The next problem is in part a reason for the issue above, but is its own issue as well. Desensitization. News updates at a breakneck pace and the media cycle is quick to move off an issue once the public has absorbed it. Tragedies are quickly replaced with the next story, then the next, and then the next. I’m left wondering if I fully understand the depth of what’s going on around me, or if it’s just been turned into a series of twitter headlines and articles. (This isn’t meant to self pity either, just genuine thoughts that I want to resolve).

In search of answers to these two issues, I’ve re-evaluated why I want to stay updated with news. A few reasons come to mind. Firstly, there’s value to just being aware of world events — I view it as a fundamental quality to global citizenry. Secondly, I’m most likely going to be pursuing some sort of political science/international relations/economics field of study in college, and being well-versed in global politics will be imperative. I don’t want to come into college behind the curve amongst students who are vastly more knowledgeable than me. Lastly, and perhaps most importantly, I find it interesting. I love reading about what’s going on around the world and the solution-finding process that entails.

However, I soon realized that all 3 of these reasons are limited in scope to myself. They go no further than satisfying an intellectual curiosity and fulfilling a quality that I believe is important. I haven’t focused on the deeper implications and reasonings behind keeping up to date with foreign events because I’ve been so focused on personal improvement. I’ve begun to realize that the path around desensitization is to hone in on the deeper meaning behind news, on the selflessness of it.

One shift I’d like to make in my mindset is to forge connections that run deeper than just intellectual. There lies a fundamental issue in viewing global crises and situations as mere intellectual exercises, when there are real people being affected. Venezuela’s crisis is not an interesting case of political challenges in a sovereign state, it could be the difference between life and death for millions of citizens. The same applies for everything that goes on around the world, it boils down to real peoples’ lives. Perhaps by focusing on that aspect of the equation, I can better understand the depth of what I’m reading. It won’t slip my mind so easily, and it’ll touch me deeper than just my intellectual curiosities. In terms of actually implementing that change, all that comes to mind is deeper reflection throughout the reading process and discussing these events with others. But frankly, that’s where I feel the largest missing piece, and where I’m still searching for solutions.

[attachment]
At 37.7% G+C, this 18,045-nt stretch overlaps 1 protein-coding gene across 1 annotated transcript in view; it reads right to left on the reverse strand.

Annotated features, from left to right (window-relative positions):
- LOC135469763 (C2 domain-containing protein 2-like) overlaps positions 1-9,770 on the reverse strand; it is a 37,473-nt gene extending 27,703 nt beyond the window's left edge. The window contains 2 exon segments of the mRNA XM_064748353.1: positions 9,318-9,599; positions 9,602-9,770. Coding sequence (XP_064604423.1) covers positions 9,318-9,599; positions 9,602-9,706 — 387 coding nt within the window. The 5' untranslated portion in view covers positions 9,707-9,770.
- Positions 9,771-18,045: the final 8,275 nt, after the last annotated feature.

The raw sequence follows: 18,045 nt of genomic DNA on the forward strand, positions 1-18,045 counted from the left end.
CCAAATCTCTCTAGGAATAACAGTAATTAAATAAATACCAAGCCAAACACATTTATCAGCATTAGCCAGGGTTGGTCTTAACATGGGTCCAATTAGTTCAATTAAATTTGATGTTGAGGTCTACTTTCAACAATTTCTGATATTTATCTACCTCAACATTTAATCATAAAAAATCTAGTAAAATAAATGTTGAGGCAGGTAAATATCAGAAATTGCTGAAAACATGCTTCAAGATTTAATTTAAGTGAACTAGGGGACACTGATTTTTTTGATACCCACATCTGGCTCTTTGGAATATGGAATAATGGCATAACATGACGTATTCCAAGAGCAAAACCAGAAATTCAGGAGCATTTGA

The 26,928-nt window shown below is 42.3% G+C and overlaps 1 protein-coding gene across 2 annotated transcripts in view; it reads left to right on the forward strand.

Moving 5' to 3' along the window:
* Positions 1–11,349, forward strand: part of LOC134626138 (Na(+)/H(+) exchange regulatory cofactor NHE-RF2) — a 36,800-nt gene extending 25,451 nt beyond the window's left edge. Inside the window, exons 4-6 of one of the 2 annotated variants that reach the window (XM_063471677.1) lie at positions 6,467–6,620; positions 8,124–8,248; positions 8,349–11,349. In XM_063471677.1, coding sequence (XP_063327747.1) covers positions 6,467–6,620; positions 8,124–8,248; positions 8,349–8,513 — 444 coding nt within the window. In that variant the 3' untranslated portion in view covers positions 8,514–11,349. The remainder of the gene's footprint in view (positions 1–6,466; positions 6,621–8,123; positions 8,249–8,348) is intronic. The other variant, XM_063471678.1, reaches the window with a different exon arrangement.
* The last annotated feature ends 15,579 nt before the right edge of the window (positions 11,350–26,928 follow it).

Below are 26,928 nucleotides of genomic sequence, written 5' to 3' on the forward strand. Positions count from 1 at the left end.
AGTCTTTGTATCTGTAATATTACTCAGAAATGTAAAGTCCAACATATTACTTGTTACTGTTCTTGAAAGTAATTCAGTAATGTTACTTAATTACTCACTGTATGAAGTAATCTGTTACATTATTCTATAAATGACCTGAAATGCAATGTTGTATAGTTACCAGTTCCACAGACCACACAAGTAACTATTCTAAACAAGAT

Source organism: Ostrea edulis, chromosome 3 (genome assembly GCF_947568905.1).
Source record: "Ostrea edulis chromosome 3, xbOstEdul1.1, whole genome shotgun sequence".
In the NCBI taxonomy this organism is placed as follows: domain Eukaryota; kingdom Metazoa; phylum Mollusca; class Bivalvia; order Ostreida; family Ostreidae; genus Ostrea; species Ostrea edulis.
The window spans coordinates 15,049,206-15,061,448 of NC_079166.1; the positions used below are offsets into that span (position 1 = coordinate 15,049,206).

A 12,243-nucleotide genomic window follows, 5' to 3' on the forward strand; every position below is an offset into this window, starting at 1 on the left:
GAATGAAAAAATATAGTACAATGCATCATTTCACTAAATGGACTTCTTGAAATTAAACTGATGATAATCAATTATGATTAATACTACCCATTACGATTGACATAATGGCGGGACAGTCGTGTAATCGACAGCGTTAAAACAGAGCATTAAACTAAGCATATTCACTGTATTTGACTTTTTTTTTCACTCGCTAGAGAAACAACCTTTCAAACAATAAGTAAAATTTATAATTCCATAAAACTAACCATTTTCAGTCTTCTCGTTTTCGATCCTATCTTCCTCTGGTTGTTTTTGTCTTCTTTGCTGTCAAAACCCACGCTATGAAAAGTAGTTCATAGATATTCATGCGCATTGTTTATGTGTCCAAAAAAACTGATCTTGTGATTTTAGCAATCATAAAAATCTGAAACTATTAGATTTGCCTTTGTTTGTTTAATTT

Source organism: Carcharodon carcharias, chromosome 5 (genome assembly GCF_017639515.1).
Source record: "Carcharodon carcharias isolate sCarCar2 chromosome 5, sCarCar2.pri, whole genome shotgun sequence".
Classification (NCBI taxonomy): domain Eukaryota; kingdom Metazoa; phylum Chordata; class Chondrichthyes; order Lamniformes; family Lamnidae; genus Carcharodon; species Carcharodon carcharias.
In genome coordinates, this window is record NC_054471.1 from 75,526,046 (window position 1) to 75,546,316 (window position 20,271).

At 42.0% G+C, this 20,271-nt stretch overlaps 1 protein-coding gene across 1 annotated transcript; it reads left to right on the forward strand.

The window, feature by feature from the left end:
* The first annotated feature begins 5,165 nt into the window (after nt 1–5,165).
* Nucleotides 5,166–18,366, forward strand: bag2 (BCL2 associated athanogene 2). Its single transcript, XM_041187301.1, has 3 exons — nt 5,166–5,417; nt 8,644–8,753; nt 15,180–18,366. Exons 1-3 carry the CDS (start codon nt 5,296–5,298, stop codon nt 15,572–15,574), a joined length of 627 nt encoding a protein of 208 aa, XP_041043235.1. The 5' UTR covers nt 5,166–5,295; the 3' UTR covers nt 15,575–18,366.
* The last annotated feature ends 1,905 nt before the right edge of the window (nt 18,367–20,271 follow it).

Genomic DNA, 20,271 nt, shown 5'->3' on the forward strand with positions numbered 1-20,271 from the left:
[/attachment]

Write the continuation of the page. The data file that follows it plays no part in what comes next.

I may feel more intelligent and more aware, but I don’t feel as much as I think I should. As the title of this piece says: Breaking News is breaking news. The torrential cycle of news updates is breaking what news should really be about: reporting the issues that people face. If I ever want to change the world, I need to read news as a means of understanding the issues that other people face. It’s deeper than checking something off on a to-do list, I want it to be part of my lifestyle. We’ll see where that goes.

This article was originally published by Atharv gupta on medium.


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Atharv Gupta